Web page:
|Publication number||US5315981 A|
|Application number||US 07/931,676|
|Publication date||May 31, 1994|
|Filing date||Aug 18, 1992|
|Priority date||Aug 18, 1992|
|Publication number||07931676, 931676, US 5315981 A, US 5315981A, US-A-5315981, US5315981 A, US5315981A|
|Original Assignee||Tecogen Inc.|
|Export Citation||BiBTeX, EndNote, RefMan|
|Patent Citations (14), Referenced by (15), Classifications (19), Legal Events (3)|
|External Links: USPTO, USPTO Assignment, Espacenet|
1. Field of the Invention
This invention relates to internal combustion engines, and is directed more particularly to a method for converting a four-stroke cycle diesel engine to a spark ignition natural gas fueled engine.
2. Description of the Prior Art
The conversion of diesel engines to natural gas engines is generally known. Such conversions have involved replacing the diesel fuel injectors with spark plugs connected to a suitable ignition system, and providing a carburetor on the intake manifold. In U.S. Pat. No. Re. 26,145, reissued Jan. 24, 1967, to James F. Friddell, such conversions are discussed, along with an improvement for no-load or low-load applications.
In U.S. Pat. No. 4,911,124, issued Mar. 27, 1990, to John R. M. Bennett, there is described rocker and fulcrum mechanism by which the opening of the exhaust valves of the engine is reduced to minimize reflux of exhaust gases into the combustion chamber.
U.S. Pat. No. 5,000,138, issued Mar. 19, 1991, to John R. M. Bennett, is directed to a method for installing spark plugs in a diesel internal combustion engine for converting the engine for use with gaseous fuel.
Such prior art conversions typically require modification of the piston or cylinder head to reduce the compression ratio to a value suitable for natural gas. The effort and expense required to develop a new piston and/or cylinder head can be substantial and, once done, will not be generally applicable to a variety of engines.
Further, in turbo-charged diesel engines, wherein air is forced under pressure into an intake manifold and thence into the cylinder, the valve timing is such that scavenging occurs at the end of the exhaust stroke and the beginning of the intake stroke. If left unremedied in conversion to gas, such timing leads to loss of fuel directly to the exhaust, affecting the thermal efficiency of the engine and emissions.
It therefore would be beneficial to have available a method by which a diesel engine could be converted to run on natural gas, without the requirement of substantial modification or replacement of the cylinder heads and/or pistons, and which would provide for proper timing of exhaust valve and inlet valve operation.
It is, therefore, an object of the invention to provide a method for converting a four-stroke diesel engine to a spark ignition natural gas engine without replacement of, or substantial modification of, the cylinder head and/or pistons.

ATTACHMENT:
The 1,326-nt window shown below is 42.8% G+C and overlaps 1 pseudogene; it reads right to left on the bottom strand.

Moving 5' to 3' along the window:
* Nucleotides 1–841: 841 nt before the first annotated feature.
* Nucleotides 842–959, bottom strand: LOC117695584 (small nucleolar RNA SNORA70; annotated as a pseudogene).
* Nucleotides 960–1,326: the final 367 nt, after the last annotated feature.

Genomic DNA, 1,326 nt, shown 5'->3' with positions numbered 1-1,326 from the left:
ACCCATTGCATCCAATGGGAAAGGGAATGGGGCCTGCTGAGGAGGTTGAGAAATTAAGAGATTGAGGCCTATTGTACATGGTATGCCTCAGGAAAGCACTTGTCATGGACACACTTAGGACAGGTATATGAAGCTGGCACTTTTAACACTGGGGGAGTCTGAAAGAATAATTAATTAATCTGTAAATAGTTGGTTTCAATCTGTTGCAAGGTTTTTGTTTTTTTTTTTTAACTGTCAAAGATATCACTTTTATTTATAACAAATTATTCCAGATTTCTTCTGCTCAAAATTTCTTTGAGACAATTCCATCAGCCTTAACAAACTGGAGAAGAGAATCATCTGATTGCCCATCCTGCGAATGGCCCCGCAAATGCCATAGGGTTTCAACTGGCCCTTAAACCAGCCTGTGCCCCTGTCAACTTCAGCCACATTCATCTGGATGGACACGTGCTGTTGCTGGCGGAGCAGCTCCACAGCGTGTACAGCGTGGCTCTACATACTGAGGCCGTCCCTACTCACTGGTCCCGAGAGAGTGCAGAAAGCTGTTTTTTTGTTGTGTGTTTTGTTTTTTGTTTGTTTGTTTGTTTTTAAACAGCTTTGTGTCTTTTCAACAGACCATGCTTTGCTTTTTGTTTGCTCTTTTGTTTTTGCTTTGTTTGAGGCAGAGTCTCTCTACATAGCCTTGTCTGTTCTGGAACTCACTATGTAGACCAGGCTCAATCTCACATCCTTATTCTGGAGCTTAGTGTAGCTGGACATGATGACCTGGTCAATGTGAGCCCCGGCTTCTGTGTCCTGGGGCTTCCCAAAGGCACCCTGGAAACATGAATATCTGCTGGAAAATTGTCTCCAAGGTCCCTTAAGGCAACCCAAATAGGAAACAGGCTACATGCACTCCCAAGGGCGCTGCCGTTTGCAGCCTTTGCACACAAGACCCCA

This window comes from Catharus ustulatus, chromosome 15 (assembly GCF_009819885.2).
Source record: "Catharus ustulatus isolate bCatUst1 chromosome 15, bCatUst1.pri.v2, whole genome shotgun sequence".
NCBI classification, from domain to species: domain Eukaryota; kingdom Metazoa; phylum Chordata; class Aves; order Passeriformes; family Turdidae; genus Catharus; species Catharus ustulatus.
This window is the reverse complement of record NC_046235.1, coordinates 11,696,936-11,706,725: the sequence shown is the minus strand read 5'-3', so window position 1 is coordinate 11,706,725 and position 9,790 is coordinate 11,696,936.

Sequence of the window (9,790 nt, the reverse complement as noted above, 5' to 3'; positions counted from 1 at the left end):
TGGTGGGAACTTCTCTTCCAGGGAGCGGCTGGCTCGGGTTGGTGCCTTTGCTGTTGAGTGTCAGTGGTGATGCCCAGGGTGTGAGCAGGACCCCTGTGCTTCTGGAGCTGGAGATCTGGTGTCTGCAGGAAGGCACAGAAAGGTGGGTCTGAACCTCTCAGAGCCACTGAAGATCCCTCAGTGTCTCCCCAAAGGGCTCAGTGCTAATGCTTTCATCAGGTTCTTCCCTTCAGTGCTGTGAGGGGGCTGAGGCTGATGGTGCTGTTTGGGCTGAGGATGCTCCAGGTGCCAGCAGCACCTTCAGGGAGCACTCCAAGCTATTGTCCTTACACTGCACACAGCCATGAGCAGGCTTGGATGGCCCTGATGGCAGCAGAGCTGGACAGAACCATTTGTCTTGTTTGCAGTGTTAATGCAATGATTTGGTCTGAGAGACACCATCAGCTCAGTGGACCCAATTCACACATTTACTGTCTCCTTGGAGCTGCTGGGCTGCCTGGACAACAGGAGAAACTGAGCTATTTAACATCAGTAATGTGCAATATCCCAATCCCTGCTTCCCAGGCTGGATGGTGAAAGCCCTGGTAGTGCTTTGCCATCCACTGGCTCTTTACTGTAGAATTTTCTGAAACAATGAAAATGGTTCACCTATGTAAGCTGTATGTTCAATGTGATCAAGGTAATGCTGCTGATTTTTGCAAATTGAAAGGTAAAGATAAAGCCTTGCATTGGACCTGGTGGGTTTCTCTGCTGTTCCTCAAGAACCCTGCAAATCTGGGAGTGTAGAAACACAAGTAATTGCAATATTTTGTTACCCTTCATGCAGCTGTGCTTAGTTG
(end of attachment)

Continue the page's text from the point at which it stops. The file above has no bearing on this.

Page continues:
A further object of the invention is to provide a method for converting a diesel engine to a natural gas engine, with modification of timing of operation of exhaust valves and inlet valves such as to accommodate the octane of the natural gas and to permit use of a pre-mixed fuel/air metering system in a turbo charged or supercharged engine, to provide improved mixing of fuel and air, with consequent improved combustion and emissions.
A still further object is to provide such a method resulting in a natural gas engine having substantially the same power output as the diesel engine, and having variable spark timing for high performance at various speeds and torques.
A still further object is to provide such a method as is applicable to diesel engines of all sizes.
With the above and other objects in view, as will hereinafter appear, a feature of the present invention is the provision of a method for converting a four-stroke cycle diesel engine to a natural gas fueled engine, the method comprising the steps of providing new cam profiles on a camshaft portion of the diesel engine, the new cam profiles being operative to close intake valves of cylinder heads of the engine during intake strokes, operative to close exhaust valves of the cylinder heads, and operative no earlier than the exhaust valves closure to open associated intake valves, modifying portions of the cylinder heads to adapt the cylinder heads to accept spark plugs, fixing spark plugs in the cylinder heads, providing means for conveying natural gas fuel to the intake valves, providing a blower for supplying air under pressure to the intake valves, and providing an after-cooler for cooling the air supplied by the blower prior to the air reaching the intake valves.
The above and other features of the invention, including various novel details of construction and combinations of parts, will now be more particularly described with reference to the accompanying drawings and pointed out in the claims. It will be understood that the particular method embodying the invention is described by way of illustration only and not as a limitation of the invention. The principles and features of this invention may be employed in various and numerous embodiments without departing from the scope of the invention.